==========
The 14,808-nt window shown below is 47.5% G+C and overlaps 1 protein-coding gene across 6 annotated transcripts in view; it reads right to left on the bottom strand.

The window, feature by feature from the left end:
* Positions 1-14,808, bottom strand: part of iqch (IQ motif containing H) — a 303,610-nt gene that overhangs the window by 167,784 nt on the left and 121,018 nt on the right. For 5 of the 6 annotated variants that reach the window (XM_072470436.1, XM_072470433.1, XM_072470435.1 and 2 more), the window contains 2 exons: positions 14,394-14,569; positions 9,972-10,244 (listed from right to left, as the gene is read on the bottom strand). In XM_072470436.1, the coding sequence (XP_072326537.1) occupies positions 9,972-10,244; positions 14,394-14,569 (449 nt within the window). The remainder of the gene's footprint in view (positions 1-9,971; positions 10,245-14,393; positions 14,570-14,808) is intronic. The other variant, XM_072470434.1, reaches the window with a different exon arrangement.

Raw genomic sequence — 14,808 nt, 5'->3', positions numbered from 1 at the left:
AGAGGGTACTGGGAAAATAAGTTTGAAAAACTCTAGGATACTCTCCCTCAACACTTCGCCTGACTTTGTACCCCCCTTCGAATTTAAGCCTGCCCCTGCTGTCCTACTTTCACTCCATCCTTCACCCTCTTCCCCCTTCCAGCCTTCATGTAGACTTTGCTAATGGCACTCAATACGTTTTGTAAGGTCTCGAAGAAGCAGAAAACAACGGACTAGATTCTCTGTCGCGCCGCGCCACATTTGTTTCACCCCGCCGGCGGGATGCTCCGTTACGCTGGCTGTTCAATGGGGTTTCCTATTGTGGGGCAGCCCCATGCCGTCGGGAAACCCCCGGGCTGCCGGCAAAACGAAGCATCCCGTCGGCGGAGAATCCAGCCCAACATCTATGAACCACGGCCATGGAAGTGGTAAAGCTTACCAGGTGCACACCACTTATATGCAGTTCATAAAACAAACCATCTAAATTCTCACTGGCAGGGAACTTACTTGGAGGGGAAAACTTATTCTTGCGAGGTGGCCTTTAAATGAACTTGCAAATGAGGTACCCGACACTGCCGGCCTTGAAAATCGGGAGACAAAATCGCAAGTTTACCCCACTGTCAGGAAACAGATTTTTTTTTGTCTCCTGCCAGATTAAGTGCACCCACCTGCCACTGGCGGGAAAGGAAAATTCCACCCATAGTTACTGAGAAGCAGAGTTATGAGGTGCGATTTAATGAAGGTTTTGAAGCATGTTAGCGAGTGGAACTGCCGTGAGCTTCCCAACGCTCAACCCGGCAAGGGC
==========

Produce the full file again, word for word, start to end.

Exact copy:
The 14,808-nt window shown below is 47.5% G+C and overlaps 1 protein-coding gene across 6 annotated transcripts in view; it reads right to left on the bottom strand.

The window, feature by feature from the left end:
* Positions 1-14,808, bottom strand: part of iqch (IQ motif containing H) — a 303,610-nt gene that overhangs the window by 167,784 nt on the left and 121,018 nt on the right. For 5 of the 6 annotated variants that reach the window (XM_072470436.1, XM_072470433.1, XM_072470435.1 and 2 more), the window contains 2 exons: positions 14,394-14,569; positions 9,972-10,244 (listed from right to left, as the gene is read on the bottom strand). In XM_072470436.1, the coding sequence (XP_072326537.1) occupies positions 9,972-10,244; positions 14,394-14,569 (449 nt within the window). The remainder of the gene's footprint in view (positions 1-9,971; positions 10,245-14,393; positions 14,570-14,808) is intronic. The other variant, XM_072470434.1, reaches the window with a different exon arrangement.

Raw genomic sequence — 14,808 nt, 5'->3', positions numbered from 1 at the left:
AGAGGGTACTGGGAAAATAAGTTTGAAAAACTCTAGGATACTCTCCCTCAACACTTCGCCTGACTTTGTACCCCCCTTCGAATTTAAGCCTGCCCCTGCTGTCCTACTTTCACTCCATCCTTCACCCTCTTCCCCCTTCCAGCCTTCATGTAGACTTTGCTAATGGCACTCAATACGTTTTGTAAGGTCTCGAAGAAGCAGAAAACAACGGACTAGATTCTCTGTCGCGCCGCGCCACATTTGTTTCACCCCGCCGGCGGGATGCTCCGTTACGCTGGCTGTTCAATGGGGTTTCCTATTGTGGGGCAGCCCCATGCCGTCGGGAAACCCCCGGGCTGCCGGCAAAACGAAGCATCCCGTCGGCGGAGAATCCAGCCCAACATCTATGAACCACGGCCATGGAAGTGGTAAAGCTTACCAGGTGCACACCACTTATATGCAGTTCATAAAACAAACCATCTAAATTCTCACTGGCAGGGAACTTACTTGGAGGGGAAAACTTATTCTTGCGAGGTGGCCTTTAAATGAACTTGCAAATGAGGTACCCGACACTGCCGGCCTTGAAAATCGGGAGACAAAATCGCAAGTTTACCCCACTGTCAGGAAACAGATTTTTTTTTGTCTCCTGCCAGATTAAGTGCACCCACCTGCCACTGGCGGGAAAGGAAAATTCCACCCATAGTTACTGAGAAGCAGAGTTATGAGGTGCGATTTAATGAAGGTTTTGAAGCATGTTAGCGAGTGGAACTGCCGTGAGCTTCCCAACGCTCAACCCGGCAAGGGC